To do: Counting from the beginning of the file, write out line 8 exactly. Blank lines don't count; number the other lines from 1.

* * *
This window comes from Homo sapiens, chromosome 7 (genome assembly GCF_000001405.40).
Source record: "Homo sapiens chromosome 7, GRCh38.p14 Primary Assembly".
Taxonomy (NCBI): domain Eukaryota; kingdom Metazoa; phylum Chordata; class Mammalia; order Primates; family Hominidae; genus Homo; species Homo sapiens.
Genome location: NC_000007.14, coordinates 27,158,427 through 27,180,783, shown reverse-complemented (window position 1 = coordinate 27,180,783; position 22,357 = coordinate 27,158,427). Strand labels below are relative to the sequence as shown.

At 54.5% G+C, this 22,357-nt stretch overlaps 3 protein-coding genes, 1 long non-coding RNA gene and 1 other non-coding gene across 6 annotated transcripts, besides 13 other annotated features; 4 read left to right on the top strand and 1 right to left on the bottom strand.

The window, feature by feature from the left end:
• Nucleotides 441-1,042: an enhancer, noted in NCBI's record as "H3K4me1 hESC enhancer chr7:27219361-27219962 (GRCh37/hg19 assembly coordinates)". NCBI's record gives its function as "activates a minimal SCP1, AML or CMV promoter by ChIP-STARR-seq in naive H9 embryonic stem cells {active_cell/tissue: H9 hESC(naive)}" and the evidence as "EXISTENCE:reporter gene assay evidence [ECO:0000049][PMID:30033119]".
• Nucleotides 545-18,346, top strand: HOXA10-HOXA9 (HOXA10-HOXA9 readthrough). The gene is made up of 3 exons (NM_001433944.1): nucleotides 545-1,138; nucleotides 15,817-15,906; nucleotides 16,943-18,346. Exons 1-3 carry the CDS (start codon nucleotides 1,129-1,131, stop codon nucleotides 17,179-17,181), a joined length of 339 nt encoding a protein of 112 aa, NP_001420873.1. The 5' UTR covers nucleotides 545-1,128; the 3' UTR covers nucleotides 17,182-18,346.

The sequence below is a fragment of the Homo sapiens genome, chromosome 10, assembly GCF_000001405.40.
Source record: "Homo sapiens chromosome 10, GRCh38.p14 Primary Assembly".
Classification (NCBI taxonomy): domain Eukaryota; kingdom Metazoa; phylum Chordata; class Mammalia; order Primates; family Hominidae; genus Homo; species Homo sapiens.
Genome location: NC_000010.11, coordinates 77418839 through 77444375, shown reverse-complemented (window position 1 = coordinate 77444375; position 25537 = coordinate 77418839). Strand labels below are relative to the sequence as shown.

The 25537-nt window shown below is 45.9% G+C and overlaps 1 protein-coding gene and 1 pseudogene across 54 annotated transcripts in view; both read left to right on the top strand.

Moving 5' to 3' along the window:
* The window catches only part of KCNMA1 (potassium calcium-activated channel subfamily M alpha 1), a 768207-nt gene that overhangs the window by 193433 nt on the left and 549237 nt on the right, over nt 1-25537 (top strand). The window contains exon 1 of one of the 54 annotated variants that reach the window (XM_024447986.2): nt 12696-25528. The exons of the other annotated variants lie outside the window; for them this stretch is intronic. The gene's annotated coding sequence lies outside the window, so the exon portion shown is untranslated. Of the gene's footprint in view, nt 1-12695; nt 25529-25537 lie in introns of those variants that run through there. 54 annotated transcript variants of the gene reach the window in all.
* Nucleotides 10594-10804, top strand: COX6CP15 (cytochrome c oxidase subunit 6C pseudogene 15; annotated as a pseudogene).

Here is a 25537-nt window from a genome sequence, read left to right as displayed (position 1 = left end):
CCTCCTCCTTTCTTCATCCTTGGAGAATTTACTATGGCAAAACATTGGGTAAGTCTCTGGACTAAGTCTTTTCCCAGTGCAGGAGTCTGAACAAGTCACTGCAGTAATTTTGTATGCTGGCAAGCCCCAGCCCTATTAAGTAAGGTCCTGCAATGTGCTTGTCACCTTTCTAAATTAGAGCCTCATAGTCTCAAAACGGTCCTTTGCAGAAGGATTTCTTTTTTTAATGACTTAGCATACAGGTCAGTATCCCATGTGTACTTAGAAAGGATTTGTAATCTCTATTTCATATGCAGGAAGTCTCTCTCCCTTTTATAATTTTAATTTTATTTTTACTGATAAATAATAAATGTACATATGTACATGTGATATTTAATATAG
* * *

• Nucleotides 545-18,346, top strand: HOXA10-HOXA9 (HOXA10-HOXA9 readthrough). The gene is made up of 3 exons (NM_001433944.1): nucleotides 545-1,138; nucleotides 15,817-15,906; nucleotides 16,943-18,346. Exons 1-3 carry the CDS (start codon nucleotides 1,129-1,131, stop codon nucleotides 17,179-17,181), a joined length of 339 nt encoding a protein of 112 aa, NP_001420873.1. The 5' UTR covers nucleotides 545-1,128; the 3' UTR covers nucleotides 17,182-18,346.